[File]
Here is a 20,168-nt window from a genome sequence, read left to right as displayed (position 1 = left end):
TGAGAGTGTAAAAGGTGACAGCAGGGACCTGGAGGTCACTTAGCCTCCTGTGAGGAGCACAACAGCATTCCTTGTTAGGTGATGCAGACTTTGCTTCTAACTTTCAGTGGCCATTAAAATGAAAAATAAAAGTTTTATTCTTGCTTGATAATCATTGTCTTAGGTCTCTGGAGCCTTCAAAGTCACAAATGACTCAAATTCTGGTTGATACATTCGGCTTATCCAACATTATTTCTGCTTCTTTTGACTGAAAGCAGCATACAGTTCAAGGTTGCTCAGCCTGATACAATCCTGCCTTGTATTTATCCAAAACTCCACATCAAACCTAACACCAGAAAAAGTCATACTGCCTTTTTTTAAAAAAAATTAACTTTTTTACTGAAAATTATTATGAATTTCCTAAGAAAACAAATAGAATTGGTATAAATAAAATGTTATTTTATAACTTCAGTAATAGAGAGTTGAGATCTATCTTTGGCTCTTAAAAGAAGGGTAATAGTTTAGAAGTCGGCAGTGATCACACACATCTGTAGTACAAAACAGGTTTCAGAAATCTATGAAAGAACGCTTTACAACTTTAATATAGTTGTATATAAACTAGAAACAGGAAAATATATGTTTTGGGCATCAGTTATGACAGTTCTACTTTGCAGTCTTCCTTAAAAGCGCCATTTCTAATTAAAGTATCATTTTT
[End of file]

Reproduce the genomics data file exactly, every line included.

Here is a 20,168-nt window from a genome sequence, read left to right as displayed (position 1 = left end):
TGAGAGTGTAAAAGGTGACAGCAGGGACCTGGAGGTCACTTAGCCTCCTGTGAGGAGCACAACAGCATTCCTTGTTAGGTGATGCAGACTTTGCTTCTAACTTTCAGTGGCCATTAAAATGAAAAATAAAAGTTTTATTCTTGCTTGATAATCATTGTCTTAGGTCTCTGGAGCCTTCAAAGTCACAAATGACTCAAATTCTGGTTGATACATTCGGCTTATCCAACATTATTTCTGCTTCTTTTGACTGAAAGCAGCATACAGTTCAAGGTTGCTCAGCCTGATACAATCCTGCCTTGTATTTATCCAAAACTCCACATCAAACCTAACACCAGAAAAAGTCATACTGCCTTTTTTTAAAAAAAATTAACTTTTTTACTGAAAATTATTATGAATTTCCTAAGAAAACAAATAGAATTGGTATAAATAAAATGTTATTTTATAACTTCAGTAATAGAGAGTTGAGATCTATCTTTGGCTCTTAAAAGAAGGGTAATAGTTTAGAAGTCGGCAGTGATCACACACATCTGTAGTACAAAACAGGTTTCAGAAATCTATGAAAGAACGCTTTACAACTTTAATATAGTTGTATATAAACTAGAAACAGGAAAATATATGTTTTGGGCATCAGTTATGACAGTTCTACTTTGCAGTCTTCCTTAAAAGCGCCATTTCTAATTAAAGTATCATTTTT